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Tag Archives: Thankfulness

Manners Anyone?

“Give thanks in all circumstances; for this is the will of God in Christ Jesus for you”           (1 Thessalonians 5:18).

The words “thank you” seem so simple, but they mean so much to the recipient. Thanksgiving would be a great opportunity to thank God for all the things we so often take for granted, and a good time to thank those who mean so much to us.

While growing up with my grandparents, I recall how they modeled good manners before me. My grandfather always opened the door for my grandmother and me when walking into stores. The basic “please” and “thank you” were a given, and I wasn’t allowed to have my elbows on the table while eating a meal. At our Thanksgiving dinner, everyone remained at the table until everyone was finished eating, and come to think of it, this was a normalcy at all our meals. I especially enjoyed the conversation that was seasoned with stories of days past (the good ‘ole days) and the thankful hearts expressed through prayer.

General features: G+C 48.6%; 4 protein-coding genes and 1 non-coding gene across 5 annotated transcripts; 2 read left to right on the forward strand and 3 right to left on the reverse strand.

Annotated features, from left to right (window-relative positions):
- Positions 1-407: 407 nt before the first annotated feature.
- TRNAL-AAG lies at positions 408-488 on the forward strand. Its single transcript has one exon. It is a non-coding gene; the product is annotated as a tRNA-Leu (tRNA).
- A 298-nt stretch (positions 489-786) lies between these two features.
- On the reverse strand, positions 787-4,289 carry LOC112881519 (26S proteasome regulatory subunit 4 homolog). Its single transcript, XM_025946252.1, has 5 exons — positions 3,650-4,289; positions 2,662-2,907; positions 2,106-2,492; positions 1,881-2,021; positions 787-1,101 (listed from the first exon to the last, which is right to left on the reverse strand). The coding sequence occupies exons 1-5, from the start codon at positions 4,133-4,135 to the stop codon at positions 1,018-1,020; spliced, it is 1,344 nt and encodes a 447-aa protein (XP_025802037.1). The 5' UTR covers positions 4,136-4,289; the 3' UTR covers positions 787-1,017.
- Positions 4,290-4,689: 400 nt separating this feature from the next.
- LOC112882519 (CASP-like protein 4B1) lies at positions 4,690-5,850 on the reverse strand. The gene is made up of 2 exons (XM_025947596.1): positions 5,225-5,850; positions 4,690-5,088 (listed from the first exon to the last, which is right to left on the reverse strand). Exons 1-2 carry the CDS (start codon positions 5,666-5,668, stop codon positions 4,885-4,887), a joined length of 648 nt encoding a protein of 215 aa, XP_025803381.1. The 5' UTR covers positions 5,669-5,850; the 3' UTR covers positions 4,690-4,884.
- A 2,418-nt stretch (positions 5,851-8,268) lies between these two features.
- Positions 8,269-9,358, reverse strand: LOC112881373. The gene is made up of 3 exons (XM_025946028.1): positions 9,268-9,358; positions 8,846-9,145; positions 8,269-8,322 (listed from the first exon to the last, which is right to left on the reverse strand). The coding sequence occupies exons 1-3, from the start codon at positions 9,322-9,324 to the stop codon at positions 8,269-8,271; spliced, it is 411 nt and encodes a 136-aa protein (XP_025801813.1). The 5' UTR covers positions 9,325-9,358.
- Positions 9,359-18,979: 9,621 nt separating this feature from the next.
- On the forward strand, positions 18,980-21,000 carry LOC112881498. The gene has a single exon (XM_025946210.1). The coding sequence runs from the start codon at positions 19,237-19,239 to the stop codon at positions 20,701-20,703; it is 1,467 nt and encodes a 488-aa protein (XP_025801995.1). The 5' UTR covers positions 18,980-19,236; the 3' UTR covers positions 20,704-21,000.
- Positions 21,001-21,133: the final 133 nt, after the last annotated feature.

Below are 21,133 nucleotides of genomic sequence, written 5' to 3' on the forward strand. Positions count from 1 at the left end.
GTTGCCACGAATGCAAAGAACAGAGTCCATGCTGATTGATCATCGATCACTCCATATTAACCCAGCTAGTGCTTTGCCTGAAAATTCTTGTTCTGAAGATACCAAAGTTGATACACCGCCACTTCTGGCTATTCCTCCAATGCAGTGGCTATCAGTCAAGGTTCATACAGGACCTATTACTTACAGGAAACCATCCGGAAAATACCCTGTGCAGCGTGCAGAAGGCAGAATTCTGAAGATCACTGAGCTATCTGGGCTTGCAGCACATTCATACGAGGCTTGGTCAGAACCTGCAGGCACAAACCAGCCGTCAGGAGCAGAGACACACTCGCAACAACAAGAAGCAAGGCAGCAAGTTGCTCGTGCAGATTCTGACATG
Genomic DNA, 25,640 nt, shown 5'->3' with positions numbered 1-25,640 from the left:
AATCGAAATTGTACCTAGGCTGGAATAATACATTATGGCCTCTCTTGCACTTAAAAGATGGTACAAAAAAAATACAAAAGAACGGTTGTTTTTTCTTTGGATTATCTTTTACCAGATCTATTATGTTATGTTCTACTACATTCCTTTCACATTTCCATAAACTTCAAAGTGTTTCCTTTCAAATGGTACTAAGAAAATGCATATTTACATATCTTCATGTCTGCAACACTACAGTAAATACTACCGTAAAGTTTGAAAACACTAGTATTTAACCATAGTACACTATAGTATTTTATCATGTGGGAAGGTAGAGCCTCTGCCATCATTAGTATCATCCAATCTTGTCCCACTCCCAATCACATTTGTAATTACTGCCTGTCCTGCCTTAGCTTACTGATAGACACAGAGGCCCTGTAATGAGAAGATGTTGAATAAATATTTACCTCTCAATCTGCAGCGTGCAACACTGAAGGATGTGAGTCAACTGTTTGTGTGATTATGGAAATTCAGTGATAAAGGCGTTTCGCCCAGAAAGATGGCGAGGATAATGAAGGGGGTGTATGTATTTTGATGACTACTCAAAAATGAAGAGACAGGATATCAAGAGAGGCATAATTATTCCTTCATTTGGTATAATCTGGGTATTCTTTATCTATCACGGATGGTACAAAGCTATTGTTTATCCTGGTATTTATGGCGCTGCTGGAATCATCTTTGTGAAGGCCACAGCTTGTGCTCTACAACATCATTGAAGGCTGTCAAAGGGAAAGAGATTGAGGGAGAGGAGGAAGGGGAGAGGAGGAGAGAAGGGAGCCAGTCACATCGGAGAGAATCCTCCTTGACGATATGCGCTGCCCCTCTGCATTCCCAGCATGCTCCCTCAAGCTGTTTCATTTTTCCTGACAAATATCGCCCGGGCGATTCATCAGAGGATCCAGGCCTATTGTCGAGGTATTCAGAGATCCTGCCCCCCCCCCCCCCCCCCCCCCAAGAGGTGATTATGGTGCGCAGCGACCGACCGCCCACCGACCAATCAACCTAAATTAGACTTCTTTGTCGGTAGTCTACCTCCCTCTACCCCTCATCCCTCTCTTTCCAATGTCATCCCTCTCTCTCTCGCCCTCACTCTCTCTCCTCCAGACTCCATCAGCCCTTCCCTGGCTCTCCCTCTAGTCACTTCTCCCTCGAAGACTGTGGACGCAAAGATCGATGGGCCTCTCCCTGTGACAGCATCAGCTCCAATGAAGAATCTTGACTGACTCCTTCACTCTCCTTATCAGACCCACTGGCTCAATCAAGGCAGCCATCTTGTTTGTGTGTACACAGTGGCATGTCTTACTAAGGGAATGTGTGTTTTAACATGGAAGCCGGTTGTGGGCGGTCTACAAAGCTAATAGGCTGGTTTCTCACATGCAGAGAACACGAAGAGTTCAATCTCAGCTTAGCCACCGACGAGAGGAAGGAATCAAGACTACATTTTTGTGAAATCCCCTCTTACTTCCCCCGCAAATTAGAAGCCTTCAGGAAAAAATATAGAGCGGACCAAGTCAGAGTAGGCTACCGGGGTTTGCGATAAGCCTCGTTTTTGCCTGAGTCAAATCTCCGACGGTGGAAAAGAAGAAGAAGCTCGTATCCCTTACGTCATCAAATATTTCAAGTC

I recently heard a broadcast from Dr. Dobson’s Family Talk, “Teaching Girls to Be Ladies.” During the broadcast Dr. Dobson references the writings of the second President of the United States. Excerpt from the transcript: “He was not a perfect man (John Adams), but he lived by a standard of righteousness throughout his adult life. In his autobiography, Adams wrote a commentary on the subject of moral behavior, which he called “manners.” Though the language is formal and dated, I urge you to listen to these words carefully and thoughtfully. They carry great meaning for us today.”

Adams wrote, “From all that I read of history and government, of human life and manners, I have drawn this conclusion: that the manners of women are the most infallible barometer to ascertain the degree of morality and virtue in a nation. All that I’ve since read and all the observation I’ve made in different nations have confirmed me in this opinion. Manners of women are the surest criterion by which to determine whether a republican government is practicable in a nation or not. The foundations of national morality must be laid in private families. In vain are schools, academies and universities instituted if loose principles and licentious habits are not impressed upon children in their earliest years,” and this is the key sentence, “The mothers are the earliest and most important instructors of youth.”